The new mid-engine 2020 Corvette is finally here, and Chevy already got your letter: What are we supposed to do when people don't immediately notice the exotic shape at stoplights?

Don't fret. The Tremec 8-speed automatic has an answer.

Now that we're officially post-manual transmission in the Corvette timeline, the dual-clutch automatic in the mid-engine C8 can be declutched when both steering wheel-mounted paddles are pulled at the same time. Pulling both paddles effectively engages neutral, but doesn't require owners to hunt for the button amid many buttons.

From there, owners can rev the LT2 V-8 to the satisfaction of others at stoplights—and in other ZIP codes.

The official line from Chevy is that the declutching routine can help by "sailing" at speed, marginally reducing fuel consumption by disconnecting the transmission from the engine. Automakers such as Porsche and Audi offer similar sailing functions, although not in the U.S. Their reasoning? Drivers in the U.S. don't particularly care enough to sacrifice an small gains in fuel economy by declutching the transmission.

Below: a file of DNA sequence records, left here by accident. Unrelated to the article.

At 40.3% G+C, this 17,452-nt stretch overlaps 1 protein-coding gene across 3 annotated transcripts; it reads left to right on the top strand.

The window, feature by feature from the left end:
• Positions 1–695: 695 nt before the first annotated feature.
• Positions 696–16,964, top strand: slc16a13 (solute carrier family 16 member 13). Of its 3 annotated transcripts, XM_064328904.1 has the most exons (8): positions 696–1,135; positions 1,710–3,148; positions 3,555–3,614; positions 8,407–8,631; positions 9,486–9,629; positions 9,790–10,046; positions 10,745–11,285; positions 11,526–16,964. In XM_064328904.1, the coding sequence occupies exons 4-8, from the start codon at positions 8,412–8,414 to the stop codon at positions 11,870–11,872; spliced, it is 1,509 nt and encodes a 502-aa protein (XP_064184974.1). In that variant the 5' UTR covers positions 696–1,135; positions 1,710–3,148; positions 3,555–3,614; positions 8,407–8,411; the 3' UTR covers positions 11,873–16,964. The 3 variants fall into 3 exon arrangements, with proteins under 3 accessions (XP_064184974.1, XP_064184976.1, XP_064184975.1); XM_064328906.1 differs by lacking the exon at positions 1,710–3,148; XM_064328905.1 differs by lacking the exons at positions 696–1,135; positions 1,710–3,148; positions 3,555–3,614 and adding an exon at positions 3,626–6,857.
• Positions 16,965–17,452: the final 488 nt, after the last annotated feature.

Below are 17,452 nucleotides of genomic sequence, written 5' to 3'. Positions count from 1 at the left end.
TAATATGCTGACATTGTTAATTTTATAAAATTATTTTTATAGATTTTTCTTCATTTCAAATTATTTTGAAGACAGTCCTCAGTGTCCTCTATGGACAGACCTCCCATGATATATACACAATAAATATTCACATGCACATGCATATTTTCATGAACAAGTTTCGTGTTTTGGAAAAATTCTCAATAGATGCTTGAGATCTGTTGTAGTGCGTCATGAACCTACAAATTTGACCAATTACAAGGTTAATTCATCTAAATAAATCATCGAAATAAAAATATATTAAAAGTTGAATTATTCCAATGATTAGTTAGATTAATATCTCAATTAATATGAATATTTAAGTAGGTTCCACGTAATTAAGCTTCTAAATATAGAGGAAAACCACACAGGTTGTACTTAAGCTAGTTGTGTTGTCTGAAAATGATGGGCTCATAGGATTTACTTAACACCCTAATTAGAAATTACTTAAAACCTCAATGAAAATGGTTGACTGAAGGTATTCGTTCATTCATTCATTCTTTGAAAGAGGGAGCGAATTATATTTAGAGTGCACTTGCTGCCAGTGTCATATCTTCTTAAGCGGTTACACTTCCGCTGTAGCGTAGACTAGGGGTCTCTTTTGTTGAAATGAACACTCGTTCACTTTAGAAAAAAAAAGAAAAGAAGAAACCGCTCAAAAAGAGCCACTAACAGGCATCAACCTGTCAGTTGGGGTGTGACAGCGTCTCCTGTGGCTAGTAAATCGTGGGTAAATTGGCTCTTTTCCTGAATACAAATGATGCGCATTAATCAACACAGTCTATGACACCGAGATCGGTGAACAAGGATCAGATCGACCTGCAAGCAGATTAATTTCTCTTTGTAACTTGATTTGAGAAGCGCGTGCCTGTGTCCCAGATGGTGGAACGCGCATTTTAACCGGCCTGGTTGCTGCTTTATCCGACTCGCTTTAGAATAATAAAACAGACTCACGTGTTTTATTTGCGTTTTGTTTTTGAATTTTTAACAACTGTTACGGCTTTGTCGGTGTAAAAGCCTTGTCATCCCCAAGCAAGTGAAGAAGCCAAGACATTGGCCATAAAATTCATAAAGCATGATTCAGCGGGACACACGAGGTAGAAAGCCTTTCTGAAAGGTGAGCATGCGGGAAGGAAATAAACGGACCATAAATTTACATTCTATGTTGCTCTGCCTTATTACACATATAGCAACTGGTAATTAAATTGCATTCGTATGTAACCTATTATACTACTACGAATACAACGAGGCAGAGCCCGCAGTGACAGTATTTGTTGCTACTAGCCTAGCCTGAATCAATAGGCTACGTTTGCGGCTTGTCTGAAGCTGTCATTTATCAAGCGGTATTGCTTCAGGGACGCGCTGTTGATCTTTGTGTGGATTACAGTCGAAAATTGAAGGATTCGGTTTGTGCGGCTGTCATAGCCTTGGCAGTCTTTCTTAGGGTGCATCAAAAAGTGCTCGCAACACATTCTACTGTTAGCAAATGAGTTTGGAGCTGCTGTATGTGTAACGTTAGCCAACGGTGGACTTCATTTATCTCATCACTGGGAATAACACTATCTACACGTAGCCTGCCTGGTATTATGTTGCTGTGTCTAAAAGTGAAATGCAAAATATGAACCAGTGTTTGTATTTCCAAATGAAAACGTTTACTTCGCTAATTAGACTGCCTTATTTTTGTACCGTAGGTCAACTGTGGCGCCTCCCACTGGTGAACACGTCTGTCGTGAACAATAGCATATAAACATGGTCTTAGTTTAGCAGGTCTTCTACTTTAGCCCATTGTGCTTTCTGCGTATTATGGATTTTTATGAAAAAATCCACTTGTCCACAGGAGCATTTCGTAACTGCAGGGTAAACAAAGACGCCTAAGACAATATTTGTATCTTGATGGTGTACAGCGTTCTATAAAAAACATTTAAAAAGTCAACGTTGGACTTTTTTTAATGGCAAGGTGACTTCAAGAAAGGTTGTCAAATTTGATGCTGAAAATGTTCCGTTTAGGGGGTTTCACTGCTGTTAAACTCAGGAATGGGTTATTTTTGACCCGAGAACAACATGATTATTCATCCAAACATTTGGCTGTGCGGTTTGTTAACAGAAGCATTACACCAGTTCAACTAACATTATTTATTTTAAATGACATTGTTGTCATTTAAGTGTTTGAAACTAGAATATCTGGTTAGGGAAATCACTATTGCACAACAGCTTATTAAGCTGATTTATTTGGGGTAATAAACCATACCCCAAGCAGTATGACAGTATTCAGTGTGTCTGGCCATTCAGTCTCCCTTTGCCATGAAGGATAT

(And the gains are small. A direct-injection engine realizes very little fuel-economy benefits by sailing.)

GM spokesman Kevin Kelly clued us into the real reason, beyond the official "sailing" smokescreen.

"(De-clutching) also enables the driver to rev the engine if asked to do so by onlookers. Some of the development team use the feature when they are stopped at red lights," he told Motor Authority on Thursday.

So, yeah. The declutching transmission is more show than go, perhaps. (Eds note: More bro than go, too?)

Thumbs up, Chevy. Just keep your hands on the wheel and let the revs die first please before grabbing first.